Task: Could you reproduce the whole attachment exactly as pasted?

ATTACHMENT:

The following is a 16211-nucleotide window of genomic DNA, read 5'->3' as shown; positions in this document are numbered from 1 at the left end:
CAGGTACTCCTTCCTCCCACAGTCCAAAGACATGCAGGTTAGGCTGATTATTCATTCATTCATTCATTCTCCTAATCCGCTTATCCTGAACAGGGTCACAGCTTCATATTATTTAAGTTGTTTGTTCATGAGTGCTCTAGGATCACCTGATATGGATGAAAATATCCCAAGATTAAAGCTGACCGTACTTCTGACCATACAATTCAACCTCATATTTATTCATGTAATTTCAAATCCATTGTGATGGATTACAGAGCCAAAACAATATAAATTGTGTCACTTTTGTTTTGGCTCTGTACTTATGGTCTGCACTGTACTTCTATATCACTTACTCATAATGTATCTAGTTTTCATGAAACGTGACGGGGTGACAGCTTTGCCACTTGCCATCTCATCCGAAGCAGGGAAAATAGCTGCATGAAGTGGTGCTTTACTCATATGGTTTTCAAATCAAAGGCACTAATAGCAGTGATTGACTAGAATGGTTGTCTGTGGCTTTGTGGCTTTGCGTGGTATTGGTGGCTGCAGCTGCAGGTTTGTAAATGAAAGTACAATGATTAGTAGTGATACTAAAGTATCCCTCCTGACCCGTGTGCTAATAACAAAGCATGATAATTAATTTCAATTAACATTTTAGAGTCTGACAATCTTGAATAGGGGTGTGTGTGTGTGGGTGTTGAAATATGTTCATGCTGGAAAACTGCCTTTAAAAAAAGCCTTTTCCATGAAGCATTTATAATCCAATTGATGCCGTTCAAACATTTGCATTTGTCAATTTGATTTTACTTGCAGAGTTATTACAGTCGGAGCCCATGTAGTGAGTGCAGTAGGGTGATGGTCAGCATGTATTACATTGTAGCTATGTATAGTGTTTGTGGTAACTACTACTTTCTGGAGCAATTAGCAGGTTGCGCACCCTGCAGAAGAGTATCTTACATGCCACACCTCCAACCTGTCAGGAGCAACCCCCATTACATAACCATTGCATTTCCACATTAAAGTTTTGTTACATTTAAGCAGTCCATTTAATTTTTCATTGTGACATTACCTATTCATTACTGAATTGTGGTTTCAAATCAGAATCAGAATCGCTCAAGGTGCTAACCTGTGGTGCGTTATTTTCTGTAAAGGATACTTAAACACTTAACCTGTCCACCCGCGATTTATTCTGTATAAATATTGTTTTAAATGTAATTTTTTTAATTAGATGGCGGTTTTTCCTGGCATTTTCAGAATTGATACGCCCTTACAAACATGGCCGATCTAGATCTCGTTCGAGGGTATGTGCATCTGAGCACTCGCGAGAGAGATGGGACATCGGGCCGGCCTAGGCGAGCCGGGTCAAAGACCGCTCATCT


The following is a 16211-nucleotide window of genomic DNA, read 5'->3' as shown; positions in this document are numbered from 1 at the left end:
CAGGTACTCCTTCCTCCCACAGTCCAAAGACATGCAGGTTAGGCTGATTATTCATTCATTCATTCATTCTCCTAATCCGCTTATCCTGAACAGGGTCACAGCTTCATATTATTTAAGTTGTTTGTTCATGAGTGCTCTAGGATCACCTGATATGGATGAAAATATCCCAAGATTAAAGCTGACCGTACTTCTGACCATACAATTCAACCTCATATTTATTCATGTAATTTCAAATCCATTGTGATGGATTACAGAGCCAAAACAATATAAATTGTGTCACTTTTGTTTTGGCTCTGTACTTATGGTCTGCACTGTACTTCTATATCACTTACTCATAATGTATCTAGTTTTCATGAAACGTGACGGGGTGACAGCTTTGCCACTTGCCATCTCATCCGAAGCAGGGAAAATAGCTGCATGAAGTGGTGCTTTACTCATATGGTTTTCAAATCAAAGGCACTAATAGCAGTGATTGACTAGAATGGTTGTCTGTGGCTTTGTGGCTTTGCGTGGTATTGGTGGCTGCAGCTGCAGGTTTGTAAATGAAAGTACAATGATTAGTAGTGATACTAAAGTATCCCTCCTGACCCGTGTGCTAATAACAAAGCATGATAATTAATTTCAATTAACATTTTAGAGTCTGACAATCTTGAATAGGGGTGTGTGTGTGTGGGTGTTGAAATATGTTCATGCTGGAAAACTGCCTTTAAAAAAAGCCTTTTCCATGAAGCATTTATAATCCAATTGATGCCGTTCAAACATTTGCATTTGTCAATTTGATTTTACTTGCAGAGTTATTACAGTCGGAGCCCATGTAGTGAGTGCAGTAGGGTGATGGTCAGCATGTATTACATTGTAGCTATGTATAGTGTTTGTGGTAACTACTACTTTCTGGAGCAATTAGCAGGTTGCGCACCCTGCAGAAGAGTATCTTACATGCCACACCTCCAACCTGTCAGGAGCAACCCCCATTACATAACCATTGCATTTCCACATTAAAGTTTTGTTACATTTAAGCAGTCCATTTAATTTTTCATTGTGACATTACCTATTCATTACTGAATTGTGGTTTCAAATCAGAATCAGAATCGCTCAAGGTGCTAACCTGTGGTGCGTTATTTTCTGTAAAGGATACTTAAACACTTAACCTGTCCACCCGCGATTTATTCTGTATAAATATTGTTTTAAATGTAATTTTTTTAATTAGATGGCGGTTTTTCCTGGCATTTTCAGAATTGATACGCCCTTACAAACATGGCCGATCTAGATCTCGTTCGAGGGTATGTGCATCTGAGCACTCGCGAGAGAGATGGGACATCGGGCCGGCCTAGGCGAGCCGGGTCAAAGACCGCTCATCT